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The risks of long-term use of proton pump inhibitors: a critical review.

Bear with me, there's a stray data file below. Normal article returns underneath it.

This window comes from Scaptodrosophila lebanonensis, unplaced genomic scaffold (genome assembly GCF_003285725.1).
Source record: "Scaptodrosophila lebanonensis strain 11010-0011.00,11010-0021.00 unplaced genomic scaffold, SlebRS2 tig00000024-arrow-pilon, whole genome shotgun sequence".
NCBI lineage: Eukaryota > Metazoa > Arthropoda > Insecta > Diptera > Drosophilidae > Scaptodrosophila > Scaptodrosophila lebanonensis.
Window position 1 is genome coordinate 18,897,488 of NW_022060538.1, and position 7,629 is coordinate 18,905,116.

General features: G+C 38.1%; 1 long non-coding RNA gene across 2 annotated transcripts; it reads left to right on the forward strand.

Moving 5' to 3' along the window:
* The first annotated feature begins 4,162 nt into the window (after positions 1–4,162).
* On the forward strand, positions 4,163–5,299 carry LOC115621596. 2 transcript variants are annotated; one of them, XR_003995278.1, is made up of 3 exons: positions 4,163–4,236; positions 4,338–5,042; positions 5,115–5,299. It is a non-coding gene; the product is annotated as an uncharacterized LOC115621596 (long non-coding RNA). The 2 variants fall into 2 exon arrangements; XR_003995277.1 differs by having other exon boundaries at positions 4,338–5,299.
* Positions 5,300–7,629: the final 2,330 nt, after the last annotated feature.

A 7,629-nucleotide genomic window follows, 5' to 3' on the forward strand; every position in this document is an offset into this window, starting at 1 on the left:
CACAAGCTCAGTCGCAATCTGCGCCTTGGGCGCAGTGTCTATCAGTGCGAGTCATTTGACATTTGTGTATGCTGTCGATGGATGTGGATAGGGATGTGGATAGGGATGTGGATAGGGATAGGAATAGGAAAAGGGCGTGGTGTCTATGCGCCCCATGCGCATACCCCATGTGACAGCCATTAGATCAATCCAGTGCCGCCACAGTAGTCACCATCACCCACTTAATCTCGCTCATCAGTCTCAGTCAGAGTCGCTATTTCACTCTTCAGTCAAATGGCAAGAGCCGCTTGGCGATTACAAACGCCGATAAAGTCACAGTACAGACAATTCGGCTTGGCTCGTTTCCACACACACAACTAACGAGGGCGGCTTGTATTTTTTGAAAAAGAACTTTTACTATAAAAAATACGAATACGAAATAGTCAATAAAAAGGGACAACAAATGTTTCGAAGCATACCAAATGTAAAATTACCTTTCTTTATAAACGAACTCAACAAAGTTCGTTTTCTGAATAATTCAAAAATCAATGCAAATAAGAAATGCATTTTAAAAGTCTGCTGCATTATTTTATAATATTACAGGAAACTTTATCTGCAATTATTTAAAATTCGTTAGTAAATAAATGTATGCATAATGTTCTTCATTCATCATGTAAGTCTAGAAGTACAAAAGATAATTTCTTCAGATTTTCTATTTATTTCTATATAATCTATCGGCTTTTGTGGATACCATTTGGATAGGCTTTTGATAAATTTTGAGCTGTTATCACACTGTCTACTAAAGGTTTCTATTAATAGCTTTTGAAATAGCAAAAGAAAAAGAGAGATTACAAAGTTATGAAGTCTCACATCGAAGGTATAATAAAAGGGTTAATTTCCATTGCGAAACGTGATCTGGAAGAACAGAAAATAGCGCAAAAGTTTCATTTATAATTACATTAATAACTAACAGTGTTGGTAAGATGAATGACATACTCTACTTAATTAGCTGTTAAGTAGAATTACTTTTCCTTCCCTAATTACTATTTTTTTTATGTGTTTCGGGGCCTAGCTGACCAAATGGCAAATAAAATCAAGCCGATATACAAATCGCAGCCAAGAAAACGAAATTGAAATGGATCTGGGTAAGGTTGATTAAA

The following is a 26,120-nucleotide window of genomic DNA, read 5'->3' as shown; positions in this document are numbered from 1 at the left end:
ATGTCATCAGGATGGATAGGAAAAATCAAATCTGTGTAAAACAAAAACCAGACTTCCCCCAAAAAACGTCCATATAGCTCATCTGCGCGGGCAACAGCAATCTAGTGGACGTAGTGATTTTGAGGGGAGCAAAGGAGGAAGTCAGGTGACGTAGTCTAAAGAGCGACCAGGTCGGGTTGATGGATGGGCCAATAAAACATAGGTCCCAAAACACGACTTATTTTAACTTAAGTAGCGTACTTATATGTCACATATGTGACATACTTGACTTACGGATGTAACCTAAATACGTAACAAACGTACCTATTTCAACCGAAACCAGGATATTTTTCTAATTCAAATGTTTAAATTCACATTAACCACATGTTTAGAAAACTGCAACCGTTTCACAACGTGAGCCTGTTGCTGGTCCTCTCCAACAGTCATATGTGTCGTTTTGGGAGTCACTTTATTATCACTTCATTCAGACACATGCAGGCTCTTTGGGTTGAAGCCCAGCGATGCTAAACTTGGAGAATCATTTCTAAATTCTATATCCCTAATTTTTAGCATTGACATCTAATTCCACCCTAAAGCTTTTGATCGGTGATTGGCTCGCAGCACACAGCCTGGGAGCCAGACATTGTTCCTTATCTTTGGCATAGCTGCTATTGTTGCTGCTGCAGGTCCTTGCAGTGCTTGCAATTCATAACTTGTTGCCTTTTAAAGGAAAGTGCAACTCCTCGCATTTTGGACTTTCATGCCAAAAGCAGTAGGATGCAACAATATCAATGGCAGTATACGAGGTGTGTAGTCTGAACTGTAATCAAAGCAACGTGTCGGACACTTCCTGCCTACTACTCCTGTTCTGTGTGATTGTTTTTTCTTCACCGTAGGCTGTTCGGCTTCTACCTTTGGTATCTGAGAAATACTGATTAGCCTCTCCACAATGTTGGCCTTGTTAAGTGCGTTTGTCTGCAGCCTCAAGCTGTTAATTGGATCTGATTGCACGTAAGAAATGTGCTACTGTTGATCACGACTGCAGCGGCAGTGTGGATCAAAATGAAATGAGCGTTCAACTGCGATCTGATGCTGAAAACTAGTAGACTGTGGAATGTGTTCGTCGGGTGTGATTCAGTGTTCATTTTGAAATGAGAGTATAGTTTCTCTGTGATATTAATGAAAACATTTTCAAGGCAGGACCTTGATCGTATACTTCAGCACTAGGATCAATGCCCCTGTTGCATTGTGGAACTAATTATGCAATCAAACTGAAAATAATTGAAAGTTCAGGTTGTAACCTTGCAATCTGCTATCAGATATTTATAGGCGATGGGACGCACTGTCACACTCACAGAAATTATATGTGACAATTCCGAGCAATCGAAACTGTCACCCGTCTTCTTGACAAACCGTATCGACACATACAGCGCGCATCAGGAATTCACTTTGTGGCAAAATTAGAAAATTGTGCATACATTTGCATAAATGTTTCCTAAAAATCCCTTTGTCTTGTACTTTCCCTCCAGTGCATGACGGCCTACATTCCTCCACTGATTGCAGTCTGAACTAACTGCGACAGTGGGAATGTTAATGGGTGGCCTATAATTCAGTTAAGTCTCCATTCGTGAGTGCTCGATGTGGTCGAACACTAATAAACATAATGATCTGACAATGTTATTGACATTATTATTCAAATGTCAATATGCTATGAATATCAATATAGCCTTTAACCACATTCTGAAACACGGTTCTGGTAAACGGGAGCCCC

Proton pump inhibitors (PPIs) are among the most frequently prescribed medications. Their use is likely even higher than estimated due to an increase in the number of PPIs available without a prescription. Appropriate indications for PPI use include Helicobacter pylori infection, erosive esophagitis, gastric ulcers, and stress ulcer prevention in high-risk critically ill patients. Unfortunately, PPIs are often used off-label for extended periods of time. This increase in PPI usage over the past two decades has called into question the long-term effects of these medications. The association between PPI use and infection, particularly Clostridium difficile and pneumonia, has been the subject of several studies. It's proposed that the alteration in gastrointestinal microflora by PPIs produces an environment conducive to development of these types of infections. At least one study has suggested that long-term PPI use increases the risk of dementia. Drug interactions are an important and often overlooked consideration when prescribing any medication. The potential interaction between PPIs and antiplatelet agents has been the subject of multiple studies. One of the more recent concerns with PPI use is their role in the development or progression of chronic kidney disease. There is also some literature suggesting that PPIs contribute to the development of various micronutrient deficiencies. Most of the literature examining the potential adverse effects of PPI use is composed of retrospective, observation studies. There is a need for higher quality studies exploring this relationship.

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